One active area of research in inorganic chemistry is the field of molecular magnetism because of the potential applications in the development of nanoscopic storage information units. Indeed, such metallic complexes are not only used to store information in “classical” computing devices (classical bits of computers), but can also be used in quantum computing devices via the so-called qbit storage.[127] The complexes involved generally include several metal atoms per complex, and the molecular magnetic properties of those entities can be characterized by the exchange interactions between the metals and the exchange coupling constant J. To compute J, it is therefore very important to be able to tune not only the multiplicity on the different metal centers but also the relative orientation of their net spin (i.e., ferromagnetic or antiferromagnetic coupling). Such a fine tuning is possible in the initial guess algorithm employed in Jaguar, and it is therefore often used in such cases.[119, 127-131]

The Jaguar initial guess algorithm for transition metal atoms has also been frequently applied in computational studies of metalloenzymes.[132-134] The algorithm was very useful, for instance, in the study of cytochrome P450. It helped steer the SCF equations toward the ground-state solution,[32, 135-137] and also helped find another low-lying state that is claimed to be relevant to the explanation of the P450 reactivity.[138] The algorithm has also been used to study challenging polynuclear metalloproteins such as methane monooxygenase,[139-141] making possible the computation of the exchange coupling constant between the two iron atoms, and SAM proteins,[142] helping find the ground state of the [Fe4S4] cluster.

Atomic and molecular properties

From the generated wave function, Jaguar is able to compute a large range of chemical properties both in gas phase and in solution. The predicted properties include observable properties such as infrared (IR), VCD, or nuclear magnetic resonance (NMR) spectroscopies, multipole moments, polarizability and hyperpolarizability, as well as nonobservable properties used by chemists such as atomic charges and reactivity indices.

Vibrational Frequencies

Vibrational frequencies is a very important property from both a chemical and theoretical point of view. Frequencies are obtained from the second derivatives of the energy with respect to the atomic coordinates, and as such, are routinely used to characterize the nature of the stationary points found on the potential energy surface. Thus, reactants, products, and intermediates are minima and should only have positive vibrational frequencies, whereas transition states should have one and only one imaginary frequency (in practice reported as negative frequencies). Frequency calculations are computationally intensive, especially for large molecules. An analytic method to compute second derivatives in combination with PS methods makes those calculations far more tractable. The computed frequencies, particularly the very small ones, are subject to numerical errors. The numerical errors can be as high as 50 cm−1, and thus modes with negative values in this range should be visually inspected in Maestro to confirm that they are irrelevant. Additionally, vibrational frequencies are used to compute thermochemical corrections to the energy, and the very low vibration frequencies have a strong impact on the entropic contribution as the harmonic approximation is not generally valid in this region. Those small frequencies should generally be discarded when thermochemical corrections are computed (by default, Jaguar ignores negative frequencies and frequencies with values less than 10 cm−1). Beside numerical errors at low frequencies, vibrations also suffer from systematic errors that can be empirically corrected by scaling factors such as those implemented in Jaguar.[143, 144] Recently, we have computed and added to Jaguar a number of optimal scaling factors for modern density functionals such as M06-2X.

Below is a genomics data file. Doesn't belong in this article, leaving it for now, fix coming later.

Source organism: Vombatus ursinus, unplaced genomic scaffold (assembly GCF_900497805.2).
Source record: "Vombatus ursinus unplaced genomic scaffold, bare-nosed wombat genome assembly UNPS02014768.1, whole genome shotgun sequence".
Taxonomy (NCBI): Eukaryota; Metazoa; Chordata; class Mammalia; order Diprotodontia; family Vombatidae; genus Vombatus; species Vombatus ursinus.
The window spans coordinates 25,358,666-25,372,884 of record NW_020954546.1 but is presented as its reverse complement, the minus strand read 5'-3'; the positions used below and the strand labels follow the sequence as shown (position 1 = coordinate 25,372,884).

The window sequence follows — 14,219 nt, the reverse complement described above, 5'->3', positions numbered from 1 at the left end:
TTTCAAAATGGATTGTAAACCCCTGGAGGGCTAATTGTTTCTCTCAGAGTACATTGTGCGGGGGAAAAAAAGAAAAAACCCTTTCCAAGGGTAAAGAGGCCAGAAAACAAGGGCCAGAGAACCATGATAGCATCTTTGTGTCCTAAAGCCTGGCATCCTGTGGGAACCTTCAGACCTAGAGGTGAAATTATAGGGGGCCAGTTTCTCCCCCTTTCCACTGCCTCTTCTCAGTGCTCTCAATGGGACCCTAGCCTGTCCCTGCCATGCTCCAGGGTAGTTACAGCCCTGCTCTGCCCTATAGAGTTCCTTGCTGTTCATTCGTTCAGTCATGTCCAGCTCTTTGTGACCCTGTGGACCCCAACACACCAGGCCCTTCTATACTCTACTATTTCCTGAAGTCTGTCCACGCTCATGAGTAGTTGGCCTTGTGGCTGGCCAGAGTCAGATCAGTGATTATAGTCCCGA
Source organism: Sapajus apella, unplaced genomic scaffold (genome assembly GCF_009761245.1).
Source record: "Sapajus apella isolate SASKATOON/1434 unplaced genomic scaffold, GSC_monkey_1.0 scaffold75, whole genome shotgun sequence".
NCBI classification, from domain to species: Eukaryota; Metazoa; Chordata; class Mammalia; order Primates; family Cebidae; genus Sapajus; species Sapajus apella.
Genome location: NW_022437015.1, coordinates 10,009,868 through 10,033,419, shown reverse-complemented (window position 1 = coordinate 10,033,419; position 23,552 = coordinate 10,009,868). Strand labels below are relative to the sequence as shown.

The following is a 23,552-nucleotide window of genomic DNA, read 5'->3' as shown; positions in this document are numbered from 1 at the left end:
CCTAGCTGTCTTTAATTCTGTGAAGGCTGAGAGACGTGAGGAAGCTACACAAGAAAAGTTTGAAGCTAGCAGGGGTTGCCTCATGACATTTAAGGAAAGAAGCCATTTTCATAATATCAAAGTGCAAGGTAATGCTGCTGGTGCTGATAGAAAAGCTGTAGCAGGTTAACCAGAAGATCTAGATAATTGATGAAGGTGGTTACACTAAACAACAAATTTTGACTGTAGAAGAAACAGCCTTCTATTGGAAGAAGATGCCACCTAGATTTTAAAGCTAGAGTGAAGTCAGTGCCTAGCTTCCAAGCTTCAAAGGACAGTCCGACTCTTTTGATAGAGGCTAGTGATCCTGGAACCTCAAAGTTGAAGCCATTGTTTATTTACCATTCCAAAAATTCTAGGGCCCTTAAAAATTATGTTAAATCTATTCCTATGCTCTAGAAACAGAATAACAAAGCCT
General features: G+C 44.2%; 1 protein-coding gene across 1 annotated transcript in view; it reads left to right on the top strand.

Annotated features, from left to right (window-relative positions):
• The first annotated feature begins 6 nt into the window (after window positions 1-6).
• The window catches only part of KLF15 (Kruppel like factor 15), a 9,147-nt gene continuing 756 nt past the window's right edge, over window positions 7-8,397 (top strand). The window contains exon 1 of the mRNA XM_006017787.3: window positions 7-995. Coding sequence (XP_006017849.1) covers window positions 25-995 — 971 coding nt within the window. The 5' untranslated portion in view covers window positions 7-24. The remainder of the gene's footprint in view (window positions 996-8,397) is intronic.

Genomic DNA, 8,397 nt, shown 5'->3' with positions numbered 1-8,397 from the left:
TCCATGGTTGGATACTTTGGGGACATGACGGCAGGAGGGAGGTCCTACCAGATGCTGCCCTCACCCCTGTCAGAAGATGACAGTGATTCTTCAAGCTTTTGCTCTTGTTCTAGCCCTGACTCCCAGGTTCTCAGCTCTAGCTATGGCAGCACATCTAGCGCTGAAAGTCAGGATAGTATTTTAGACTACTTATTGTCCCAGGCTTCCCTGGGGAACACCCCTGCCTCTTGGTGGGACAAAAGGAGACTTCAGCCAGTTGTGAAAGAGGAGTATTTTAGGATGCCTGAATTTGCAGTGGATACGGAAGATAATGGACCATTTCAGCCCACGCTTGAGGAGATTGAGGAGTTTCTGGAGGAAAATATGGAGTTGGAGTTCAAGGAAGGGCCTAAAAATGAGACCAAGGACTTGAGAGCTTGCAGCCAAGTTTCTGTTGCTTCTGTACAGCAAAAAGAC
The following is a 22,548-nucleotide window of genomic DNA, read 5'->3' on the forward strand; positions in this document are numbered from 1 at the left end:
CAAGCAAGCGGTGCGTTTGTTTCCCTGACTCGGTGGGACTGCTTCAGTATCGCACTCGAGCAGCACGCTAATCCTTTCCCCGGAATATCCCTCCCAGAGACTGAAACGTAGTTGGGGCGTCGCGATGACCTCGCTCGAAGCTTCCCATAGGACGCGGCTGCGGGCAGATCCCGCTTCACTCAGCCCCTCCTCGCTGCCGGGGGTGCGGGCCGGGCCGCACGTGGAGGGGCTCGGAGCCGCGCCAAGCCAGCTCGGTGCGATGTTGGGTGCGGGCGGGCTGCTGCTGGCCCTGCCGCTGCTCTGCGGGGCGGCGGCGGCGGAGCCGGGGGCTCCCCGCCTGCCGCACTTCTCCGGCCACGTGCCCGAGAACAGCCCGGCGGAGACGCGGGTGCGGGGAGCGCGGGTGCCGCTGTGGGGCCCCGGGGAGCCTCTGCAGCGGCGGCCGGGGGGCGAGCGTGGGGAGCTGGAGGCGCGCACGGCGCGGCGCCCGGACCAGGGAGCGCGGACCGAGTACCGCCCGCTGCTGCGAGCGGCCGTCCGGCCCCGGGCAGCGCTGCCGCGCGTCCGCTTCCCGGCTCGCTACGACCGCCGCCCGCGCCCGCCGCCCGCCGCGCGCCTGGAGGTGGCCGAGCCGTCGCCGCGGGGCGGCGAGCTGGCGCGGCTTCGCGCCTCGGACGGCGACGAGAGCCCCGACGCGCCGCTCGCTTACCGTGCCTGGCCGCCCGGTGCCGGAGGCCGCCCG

Vibrational frequencies are also of interest for direct comparison with experiment because they correspond to IR/Raman frequencies. Jaguar can compute IR intensities, and the corresponding spectra can be plotted in Maestro and compared to experiment. The computed frequencies are also of interest in materials science because, together with polarized Raman spectroscopy, they have recently been used to determine unit cell orientation of oligothiophene crystals.[145] They have also served as chemical descriptors in various quantitative structure–activity relationship (QSAR) models.[146] This is not surprising because specific IR bands have been used to characterize functional groups in molecules, and thus vibrational frequencies can be regarded as encoding chemical features of the molecule in a way similar to fingerprints.